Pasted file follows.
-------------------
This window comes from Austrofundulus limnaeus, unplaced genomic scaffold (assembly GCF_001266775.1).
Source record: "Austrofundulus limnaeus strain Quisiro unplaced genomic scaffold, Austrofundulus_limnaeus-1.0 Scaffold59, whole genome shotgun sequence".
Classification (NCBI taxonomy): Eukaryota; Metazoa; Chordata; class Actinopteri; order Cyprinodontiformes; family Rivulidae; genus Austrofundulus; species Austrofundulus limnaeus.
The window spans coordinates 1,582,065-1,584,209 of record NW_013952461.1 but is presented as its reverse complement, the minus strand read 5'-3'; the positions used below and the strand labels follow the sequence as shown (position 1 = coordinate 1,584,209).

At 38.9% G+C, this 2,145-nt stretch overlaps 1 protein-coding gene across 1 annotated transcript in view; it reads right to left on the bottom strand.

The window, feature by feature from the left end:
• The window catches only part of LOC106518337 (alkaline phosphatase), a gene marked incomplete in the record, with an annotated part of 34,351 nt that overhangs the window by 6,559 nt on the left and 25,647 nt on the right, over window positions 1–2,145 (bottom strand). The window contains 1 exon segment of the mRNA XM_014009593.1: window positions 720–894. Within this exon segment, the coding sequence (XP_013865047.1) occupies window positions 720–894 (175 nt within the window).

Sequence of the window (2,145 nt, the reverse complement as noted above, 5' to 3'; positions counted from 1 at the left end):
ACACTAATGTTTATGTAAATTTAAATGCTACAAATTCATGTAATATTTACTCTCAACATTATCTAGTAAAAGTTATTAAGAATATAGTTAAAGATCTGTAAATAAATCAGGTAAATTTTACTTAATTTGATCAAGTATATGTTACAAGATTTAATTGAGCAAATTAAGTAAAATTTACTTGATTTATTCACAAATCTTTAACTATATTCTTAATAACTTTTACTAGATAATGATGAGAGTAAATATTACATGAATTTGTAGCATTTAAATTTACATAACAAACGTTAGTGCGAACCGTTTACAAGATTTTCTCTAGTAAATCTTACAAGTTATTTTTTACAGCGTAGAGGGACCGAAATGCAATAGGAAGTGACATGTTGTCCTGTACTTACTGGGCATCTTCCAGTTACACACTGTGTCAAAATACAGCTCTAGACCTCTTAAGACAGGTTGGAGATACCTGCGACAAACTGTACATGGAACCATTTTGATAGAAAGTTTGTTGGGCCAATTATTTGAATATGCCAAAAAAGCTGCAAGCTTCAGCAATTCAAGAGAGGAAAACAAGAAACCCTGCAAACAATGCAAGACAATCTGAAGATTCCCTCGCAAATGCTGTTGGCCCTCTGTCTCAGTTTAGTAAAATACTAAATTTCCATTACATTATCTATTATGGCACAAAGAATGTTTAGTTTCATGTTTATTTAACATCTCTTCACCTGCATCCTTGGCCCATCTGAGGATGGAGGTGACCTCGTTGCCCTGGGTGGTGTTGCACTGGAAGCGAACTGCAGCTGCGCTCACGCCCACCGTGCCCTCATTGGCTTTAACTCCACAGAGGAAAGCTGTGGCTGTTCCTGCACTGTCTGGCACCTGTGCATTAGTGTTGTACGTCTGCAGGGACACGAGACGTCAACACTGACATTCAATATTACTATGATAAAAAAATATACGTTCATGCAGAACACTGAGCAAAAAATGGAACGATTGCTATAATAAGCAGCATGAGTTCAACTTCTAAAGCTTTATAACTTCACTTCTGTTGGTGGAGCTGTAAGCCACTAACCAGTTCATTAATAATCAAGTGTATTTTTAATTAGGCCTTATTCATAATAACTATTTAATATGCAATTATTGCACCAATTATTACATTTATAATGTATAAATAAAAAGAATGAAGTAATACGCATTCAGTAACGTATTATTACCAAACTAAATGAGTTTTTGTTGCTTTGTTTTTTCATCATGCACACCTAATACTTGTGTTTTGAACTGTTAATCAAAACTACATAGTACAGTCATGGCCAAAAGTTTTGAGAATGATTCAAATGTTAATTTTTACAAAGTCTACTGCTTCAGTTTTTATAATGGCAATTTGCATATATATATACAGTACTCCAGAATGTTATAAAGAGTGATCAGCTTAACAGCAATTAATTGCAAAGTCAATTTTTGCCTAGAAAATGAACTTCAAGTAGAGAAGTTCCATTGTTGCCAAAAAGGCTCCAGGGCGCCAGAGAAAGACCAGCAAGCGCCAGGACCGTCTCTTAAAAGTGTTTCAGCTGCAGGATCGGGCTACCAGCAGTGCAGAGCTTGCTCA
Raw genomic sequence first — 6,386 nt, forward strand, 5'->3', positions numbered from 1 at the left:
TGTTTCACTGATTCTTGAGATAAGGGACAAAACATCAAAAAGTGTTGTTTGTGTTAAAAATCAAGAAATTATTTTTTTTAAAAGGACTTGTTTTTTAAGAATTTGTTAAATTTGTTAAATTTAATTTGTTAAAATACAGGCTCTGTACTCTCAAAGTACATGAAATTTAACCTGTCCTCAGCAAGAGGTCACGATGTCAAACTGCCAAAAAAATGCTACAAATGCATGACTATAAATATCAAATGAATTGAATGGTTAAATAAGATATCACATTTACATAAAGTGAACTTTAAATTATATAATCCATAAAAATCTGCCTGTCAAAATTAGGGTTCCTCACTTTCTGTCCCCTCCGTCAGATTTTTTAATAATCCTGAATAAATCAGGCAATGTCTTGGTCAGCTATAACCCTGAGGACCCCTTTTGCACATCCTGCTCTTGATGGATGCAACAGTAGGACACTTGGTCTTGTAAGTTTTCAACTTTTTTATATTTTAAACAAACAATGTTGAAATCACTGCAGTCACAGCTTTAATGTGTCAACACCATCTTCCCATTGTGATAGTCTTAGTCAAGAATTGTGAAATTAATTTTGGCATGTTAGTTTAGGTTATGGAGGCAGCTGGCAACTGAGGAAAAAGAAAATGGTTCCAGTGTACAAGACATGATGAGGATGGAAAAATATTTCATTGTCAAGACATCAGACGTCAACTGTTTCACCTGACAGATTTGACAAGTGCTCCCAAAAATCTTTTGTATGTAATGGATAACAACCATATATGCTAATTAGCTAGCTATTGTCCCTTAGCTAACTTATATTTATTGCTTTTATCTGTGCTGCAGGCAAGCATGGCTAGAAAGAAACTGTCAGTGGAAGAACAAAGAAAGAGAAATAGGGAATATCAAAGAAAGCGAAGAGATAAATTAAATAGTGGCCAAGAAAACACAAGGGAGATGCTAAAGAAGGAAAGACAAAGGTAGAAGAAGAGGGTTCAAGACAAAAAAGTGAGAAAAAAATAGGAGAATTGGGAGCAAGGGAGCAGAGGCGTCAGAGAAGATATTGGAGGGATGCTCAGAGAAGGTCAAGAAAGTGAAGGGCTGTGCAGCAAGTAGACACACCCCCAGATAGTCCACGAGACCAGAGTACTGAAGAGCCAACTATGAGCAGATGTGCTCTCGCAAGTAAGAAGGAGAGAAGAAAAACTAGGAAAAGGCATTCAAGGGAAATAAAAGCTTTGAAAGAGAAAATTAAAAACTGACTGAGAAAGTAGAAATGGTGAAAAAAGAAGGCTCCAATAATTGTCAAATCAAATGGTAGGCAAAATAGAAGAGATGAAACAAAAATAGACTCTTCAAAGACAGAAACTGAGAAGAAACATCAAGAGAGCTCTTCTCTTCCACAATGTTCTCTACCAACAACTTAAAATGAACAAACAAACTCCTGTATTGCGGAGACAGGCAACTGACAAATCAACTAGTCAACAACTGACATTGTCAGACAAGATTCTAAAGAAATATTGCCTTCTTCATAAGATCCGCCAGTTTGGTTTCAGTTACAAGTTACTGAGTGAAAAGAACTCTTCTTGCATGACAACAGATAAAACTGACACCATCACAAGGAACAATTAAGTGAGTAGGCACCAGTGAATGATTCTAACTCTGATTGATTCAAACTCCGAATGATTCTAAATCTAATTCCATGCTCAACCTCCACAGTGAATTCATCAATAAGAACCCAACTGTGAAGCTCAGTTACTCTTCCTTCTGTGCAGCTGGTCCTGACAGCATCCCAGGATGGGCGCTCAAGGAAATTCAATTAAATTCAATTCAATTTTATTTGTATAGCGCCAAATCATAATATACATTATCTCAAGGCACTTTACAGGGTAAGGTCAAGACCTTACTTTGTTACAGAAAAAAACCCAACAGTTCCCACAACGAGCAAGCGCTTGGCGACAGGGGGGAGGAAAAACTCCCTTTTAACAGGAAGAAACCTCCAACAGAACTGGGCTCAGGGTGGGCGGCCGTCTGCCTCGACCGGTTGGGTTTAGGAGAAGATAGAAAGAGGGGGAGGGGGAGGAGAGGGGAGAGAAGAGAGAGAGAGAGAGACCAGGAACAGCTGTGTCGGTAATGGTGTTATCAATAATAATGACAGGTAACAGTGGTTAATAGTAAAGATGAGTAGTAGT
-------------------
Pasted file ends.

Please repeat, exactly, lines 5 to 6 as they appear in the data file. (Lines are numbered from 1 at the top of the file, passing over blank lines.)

At 38.9% G+C, this 2,145-nt stretch overlaps 1 protein-coding gene across 1 annotated transcript in view; it reads right to left on the bottom strand.

The window, feature by feature from the left end: